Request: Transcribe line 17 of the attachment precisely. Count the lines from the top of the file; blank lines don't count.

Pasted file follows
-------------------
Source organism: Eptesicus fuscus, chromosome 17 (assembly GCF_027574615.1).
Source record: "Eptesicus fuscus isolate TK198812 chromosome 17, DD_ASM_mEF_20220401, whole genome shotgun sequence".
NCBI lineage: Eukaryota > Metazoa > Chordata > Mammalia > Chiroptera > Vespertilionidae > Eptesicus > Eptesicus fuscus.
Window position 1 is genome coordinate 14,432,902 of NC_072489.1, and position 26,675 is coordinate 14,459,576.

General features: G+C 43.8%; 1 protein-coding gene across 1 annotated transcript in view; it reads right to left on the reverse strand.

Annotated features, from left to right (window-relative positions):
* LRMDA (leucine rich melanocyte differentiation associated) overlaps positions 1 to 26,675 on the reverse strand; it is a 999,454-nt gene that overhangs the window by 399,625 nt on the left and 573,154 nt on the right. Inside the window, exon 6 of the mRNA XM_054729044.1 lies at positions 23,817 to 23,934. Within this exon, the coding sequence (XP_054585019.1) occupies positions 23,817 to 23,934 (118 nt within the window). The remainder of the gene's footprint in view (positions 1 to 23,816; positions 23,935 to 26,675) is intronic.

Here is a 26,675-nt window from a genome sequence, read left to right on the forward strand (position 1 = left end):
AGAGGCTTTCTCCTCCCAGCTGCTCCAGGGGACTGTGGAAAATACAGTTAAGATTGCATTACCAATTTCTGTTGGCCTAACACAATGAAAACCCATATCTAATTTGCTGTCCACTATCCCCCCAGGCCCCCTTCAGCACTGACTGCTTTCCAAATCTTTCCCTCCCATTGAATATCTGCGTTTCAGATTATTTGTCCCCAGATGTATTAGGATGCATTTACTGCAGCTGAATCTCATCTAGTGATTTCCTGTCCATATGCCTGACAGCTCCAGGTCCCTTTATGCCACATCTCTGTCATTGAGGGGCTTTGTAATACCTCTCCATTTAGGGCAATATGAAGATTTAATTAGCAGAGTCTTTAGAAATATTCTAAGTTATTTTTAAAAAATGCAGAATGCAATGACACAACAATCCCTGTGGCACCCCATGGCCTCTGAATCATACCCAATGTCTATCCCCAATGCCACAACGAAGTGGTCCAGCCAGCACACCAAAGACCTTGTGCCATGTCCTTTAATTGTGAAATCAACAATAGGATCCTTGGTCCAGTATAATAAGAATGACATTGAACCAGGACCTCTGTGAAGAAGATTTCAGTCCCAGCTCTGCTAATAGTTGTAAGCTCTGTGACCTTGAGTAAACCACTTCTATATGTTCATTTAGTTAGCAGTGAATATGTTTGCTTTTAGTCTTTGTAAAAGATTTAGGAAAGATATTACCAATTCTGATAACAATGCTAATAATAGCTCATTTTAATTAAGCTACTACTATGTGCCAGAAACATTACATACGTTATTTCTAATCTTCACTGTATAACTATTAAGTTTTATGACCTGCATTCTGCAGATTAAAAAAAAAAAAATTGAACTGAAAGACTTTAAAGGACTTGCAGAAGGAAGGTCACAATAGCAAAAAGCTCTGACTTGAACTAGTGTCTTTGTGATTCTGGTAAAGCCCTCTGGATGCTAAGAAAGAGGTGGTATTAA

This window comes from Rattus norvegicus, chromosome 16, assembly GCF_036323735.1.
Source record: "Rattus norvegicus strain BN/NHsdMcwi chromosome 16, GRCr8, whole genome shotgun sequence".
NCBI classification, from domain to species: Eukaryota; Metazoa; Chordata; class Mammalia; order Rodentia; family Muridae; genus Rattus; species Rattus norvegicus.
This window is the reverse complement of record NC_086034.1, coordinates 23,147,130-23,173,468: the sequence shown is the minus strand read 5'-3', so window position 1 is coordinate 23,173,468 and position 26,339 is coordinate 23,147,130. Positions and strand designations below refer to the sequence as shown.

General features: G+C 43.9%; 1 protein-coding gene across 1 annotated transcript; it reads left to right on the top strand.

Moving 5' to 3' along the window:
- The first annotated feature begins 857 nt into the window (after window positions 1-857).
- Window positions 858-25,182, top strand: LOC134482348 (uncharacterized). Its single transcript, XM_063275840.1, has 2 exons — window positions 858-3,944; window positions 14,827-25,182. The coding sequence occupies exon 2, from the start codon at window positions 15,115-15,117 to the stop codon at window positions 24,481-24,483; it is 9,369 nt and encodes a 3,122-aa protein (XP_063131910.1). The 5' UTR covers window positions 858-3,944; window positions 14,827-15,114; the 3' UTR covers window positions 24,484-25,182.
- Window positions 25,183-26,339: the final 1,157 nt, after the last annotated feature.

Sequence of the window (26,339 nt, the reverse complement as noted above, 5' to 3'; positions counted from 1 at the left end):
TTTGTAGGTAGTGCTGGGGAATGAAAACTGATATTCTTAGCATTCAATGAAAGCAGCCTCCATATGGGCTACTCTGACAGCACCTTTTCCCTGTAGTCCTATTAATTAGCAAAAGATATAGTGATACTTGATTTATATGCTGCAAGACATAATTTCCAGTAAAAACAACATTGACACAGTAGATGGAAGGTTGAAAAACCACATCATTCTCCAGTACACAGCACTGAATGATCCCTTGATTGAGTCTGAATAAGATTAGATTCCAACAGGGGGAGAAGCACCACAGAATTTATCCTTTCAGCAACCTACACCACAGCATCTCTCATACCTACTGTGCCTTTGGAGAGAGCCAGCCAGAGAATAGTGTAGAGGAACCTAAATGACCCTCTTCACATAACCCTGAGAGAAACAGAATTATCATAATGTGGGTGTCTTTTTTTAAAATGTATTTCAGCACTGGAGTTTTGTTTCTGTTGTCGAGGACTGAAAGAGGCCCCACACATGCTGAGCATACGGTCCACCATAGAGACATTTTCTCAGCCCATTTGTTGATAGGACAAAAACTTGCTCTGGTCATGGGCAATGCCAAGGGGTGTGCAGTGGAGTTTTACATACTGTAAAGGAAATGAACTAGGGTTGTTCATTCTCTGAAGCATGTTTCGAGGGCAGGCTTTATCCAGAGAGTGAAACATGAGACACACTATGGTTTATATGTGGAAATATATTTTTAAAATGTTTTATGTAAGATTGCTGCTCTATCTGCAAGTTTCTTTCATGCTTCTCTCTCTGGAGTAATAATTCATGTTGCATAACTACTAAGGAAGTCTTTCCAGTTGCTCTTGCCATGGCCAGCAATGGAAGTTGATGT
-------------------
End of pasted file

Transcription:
- Window positions 858-25,182, top strand: LOC134482348 (uncharacterized). Its single transcript, XM_063275840.1, has 2 exons — window positions 858-3,944; window positions 14,827-25,182. The coding sequence occupies exon 2, from the start codon at window positions 15,115-15,117 to the stop codon at window positions 24,481-24,483; it is 9,369 nt and encodes a 3,122-aa protein (XP_063131910.1). The 5' UTR covers window positions 858-3,944; window positions 14,827-15,114; the 3' UTR covers window positions 24,484-25,182.